Diagnosing and Managing Interstitial Cystitis
Chronic pelvic pain (CPP) is commonly encountered in the primary care office, affecting nearly 1 in 7 women in the United States.1 Interstitial cystitis is one of the causes of chronic pelvic pain and may be more common than previously thought. In the past, IC has been labeled a diagnosis of exclusion: urinary urgency/frequency and/or pelvic pain in the absence of any other definable cause. In fact, IC can be readily identified from its symptom complex and therefore, should be diagnosed without numerous tests or procedures. The characteristic symptoms and patterns of IC presentation are listed in Table 1.
This article has been written from a dual-specialty prespective as the authors include a primary care physician and a gynecologist. Collaboration on this article resulted from the mutual belief that early intervention by a primary care clinician can significantly impact patient outcomes. Referral to a specialist may be avoided if primary care clinicians understand that a large number of patients in the primary care population may have IC, and that these patients can be diagnosed and treated successfully. The goal of managing IC is finding and treating the disease in its early stages, thereby reducing the number of advanced cases, which tend to be resistant to current therapies.
An Overview of the Pathogenesis of CPP
Pain serves as an important alarm that warns us of threatened or ongoing tissue damage. However, chronic pain can become the true pathology — the “disease” that can be disabling. The neuropathology of chronic pelvic pain has been nicely reviewed by others and is beyond the scope of this article.2,3
Key points include the fact that a prolonged barrage of noxious stimuli can result in changes in the sensory processing of all stimuli entering the dorsal horn and this results in allodynia (when a non painful stimulus is perceived as painful).4 This is an example of the neuroplasticity of the dorsal horn and is a key component in the pathogenesis of visceral pain syndromes such as endometriosis, irritable bowel syndrome and interstitial cystitis.
This up-regulated state within the dorsal horn also results in neurogenic inflammation in neighboring organ systems (this “cross-talk” is referred to as viscero-visceral hyperalgesia) and in the pelvic floor musculature becoming hypertonic and tender (this is referred to as pelvic floor tension myalgia).5
Chronic pelvic pain syndromes and especially visceral pain syndromes involve neurogenic inflammation, afferent overactivity and central sensitization, which interact to perpetuate pain. This model of chronic pain explains why therapeutic approaches must involve the treatment of all pain generators because all of these new pain generators project their noxious stimuli into the same dorsal horn segments. It has been shown that approximately 75% of women seen by a gynecologist for complaints of a variety of chronic pain syndromes also have symptoms of urgency, frequency or irritative voiding symptoms.6 Therefore there is an obvious overlap of IC and CPP syndromes that the clinician must be aware of and be prepared to identify and treat.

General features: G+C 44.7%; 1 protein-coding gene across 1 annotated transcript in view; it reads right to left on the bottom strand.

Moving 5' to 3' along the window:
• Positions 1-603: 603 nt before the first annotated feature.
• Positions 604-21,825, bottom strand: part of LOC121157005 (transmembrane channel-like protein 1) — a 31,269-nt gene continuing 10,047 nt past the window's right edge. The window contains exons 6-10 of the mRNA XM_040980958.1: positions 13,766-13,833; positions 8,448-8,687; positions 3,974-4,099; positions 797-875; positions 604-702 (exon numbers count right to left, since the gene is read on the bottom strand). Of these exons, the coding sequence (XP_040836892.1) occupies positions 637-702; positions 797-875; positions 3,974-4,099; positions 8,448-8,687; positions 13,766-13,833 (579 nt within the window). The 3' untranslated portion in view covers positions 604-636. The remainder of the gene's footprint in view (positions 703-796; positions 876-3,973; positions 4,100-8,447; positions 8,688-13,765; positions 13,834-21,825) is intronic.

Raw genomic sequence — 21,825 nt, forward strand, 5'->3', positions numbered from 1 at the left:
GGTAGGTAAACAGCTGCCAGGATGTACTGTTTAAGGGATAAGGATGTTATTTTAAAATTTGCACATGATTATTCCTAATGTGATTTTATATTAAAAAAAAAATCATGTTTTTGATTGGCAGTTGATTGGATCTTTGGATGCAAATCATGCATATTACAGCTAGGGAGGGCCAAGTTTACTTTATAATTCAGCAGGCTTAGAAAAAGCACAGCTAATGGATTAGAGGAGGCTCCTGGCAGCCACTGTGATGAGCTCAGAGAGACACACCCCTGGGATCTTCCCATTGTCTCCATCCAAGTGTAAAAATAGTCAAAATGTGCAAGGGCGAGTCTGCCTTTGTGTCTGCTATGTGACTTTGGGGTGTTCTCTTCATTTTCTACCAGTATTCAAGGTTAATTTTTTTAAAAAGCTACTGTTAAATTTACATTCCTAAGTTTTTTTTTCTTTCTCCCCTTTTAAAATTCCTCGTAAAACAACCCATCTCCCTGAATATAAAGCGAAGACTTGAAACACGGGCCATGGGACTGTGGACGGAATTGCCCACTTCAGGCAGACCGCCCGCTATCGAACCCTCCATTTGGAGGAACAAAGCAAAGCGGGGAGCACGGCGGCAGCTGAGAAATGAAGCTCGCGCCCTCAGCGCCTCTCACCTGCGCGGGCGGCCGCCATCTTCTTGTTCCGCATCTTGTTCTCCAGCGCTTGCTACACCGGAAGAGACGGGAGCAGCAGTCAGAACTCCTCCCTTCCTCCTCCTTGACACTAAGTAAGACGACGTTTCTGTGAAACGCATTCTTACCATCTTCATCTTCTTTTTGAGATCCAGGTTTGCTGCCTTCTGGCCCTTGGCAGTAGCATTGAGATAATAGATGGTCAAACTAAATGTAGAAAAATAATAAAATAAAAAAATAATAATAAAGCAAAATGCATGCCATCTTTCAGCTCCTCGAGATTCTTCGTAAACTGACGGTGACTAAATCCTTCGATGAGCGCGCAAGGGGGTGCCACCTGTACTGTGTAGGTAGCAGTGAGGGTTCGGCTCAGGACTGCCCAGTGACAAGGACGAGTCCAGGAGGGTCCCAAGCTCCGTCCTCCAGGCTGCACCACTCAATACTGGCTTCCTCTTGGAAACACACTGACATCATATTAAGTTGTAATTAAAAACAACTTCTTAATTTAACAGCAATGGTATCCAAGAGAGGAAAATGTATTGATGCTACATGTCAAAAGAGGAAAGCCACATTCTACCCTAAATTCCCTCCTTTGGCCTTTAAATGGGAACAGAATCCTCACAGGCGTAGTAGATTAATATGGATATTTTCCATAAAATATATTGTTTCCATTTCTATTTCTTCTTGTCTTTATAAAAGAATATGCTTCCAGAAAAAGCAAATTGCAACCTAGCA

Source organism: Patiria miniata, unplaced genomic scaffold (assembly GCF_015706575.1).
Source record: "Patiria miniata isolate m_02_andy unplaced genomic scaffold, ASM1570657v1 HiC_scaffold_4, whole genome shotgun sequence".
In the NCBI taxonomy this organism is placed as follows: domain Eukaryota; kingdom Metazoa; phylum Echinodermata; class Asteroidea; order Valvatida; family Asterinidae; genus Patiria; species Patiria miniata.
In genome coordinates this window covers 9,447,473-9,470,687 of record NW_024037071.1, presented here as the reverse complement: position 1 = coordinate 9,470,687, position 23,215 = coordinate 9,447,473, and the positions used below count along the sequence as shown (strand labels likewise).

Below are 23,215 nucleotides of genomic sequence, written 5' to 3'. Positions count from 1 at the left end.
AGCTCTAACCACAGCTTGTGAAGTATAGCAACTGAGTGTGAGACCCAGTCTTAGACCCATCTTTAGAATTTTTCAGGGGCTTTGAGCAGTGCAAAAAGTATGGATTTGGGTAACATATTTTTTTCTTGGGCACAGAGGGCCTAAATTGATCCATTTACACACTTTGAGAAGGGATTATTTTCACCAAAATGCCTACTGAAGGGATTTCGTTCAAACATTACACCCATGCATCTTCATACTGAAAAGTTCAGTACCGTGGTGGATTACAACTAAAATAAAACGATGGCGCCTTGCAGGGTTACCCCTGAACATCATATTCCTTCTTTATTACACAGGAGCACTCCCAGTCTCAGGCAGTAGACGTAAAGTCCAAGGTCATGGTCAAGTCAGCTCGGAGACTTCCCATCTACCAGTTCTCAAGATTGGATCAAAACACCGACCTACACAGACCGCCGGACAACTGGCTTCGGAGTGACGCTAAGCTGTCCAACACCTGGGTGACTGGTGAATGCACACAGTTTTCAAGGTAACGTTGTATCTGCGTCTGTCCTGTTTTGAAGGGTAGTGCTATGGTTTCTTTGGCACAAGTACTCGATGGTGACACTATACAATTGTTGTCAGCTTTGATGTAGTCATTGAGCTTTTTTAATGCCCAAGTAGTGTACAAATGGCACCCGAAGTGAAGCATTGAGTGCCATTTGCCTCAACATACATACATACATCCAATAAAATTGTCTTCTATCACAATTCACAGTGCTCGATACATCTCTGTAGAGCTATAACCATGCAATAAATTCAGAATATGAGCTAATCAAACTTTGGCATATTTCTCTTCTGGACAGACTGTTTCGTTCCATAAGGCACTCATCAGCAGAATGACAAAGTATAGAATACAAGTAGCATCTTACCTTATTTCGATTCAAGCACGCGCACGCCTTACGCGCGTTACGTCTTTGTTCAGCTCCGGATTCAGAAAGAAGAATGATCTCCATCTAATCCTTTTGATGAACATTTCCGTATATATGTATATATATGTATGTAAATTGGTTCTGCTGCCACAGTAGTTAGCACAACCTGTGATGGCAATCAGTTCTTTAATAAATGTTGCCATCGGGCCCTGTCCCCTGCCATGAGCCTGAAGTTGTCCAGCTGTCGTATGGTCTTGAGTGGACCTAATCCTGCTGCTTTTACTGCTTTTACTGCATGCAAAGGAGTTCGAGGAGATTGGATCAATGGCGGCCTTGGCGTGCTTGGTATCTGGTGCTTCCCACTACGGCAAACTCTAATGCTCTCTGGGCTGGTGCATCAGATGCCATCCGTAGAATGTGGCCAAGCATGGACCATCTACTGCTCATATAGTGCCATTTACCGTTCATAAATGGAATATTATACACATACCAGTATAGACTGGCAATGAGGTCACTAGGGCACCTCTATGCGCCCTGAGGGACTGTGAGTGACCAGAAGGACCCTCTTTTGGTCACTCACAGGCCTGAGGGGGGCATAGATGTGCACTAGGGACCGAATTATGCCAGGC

The Suspected Pathogenesis of IC
The basic role of the bladder is to hold and void urine.7 The bladder is not intended to be an absorptive organ, nor should it possess any sensory component of its contents beyond pressure. Normally, urothelium is shielded from the urine by a glycosaminoglycan (GAG)-containing mucous layer.8 IC is thought to occur when the protective GAG layer becomes defective, therein allowing irritative substances from the urine to aggravate the urothelium and cause inflammation and neurgenic upregulation in the bladder wall.9 The resultant disease process is marked by symptoms of urinary urgency, frequency, pelvic pain, and occasional urinary hesitancy.
Studies suggest potassium may be the urinary constituent primarily responsible for evoking the symptoms of IC.9 Various other factors have also been investigated for their potential roles in the pathogenesis of IC including lymphatic, infectious, neurologic, psychologic, autoimmune, and vasculitic. These factors have not yet been proven to be pertinent to this disease process.
Familiarity with disease presentation facilitates easy recognition of IC by the primary care clinician. The general pattern of IC symptoms is quite unique, though an affected patient may report some variance from day to day.
|Therapeutic Approach||% of
|Biofeedback (relaxation phase)||63%|
|*Oral agents including Amitriptyline: 59%, PPS: 54%, NSAID: 54%|
As previously mentioned, a patient with IC generally suffers from urinary urgency/frequency and pelvic pain. However, the disease should not be dismissed in the absence of one or two of these symptoms. A study by Parsons et al of 466 women and men with IC found that 9% had pain alone, and 8% only had urgency.10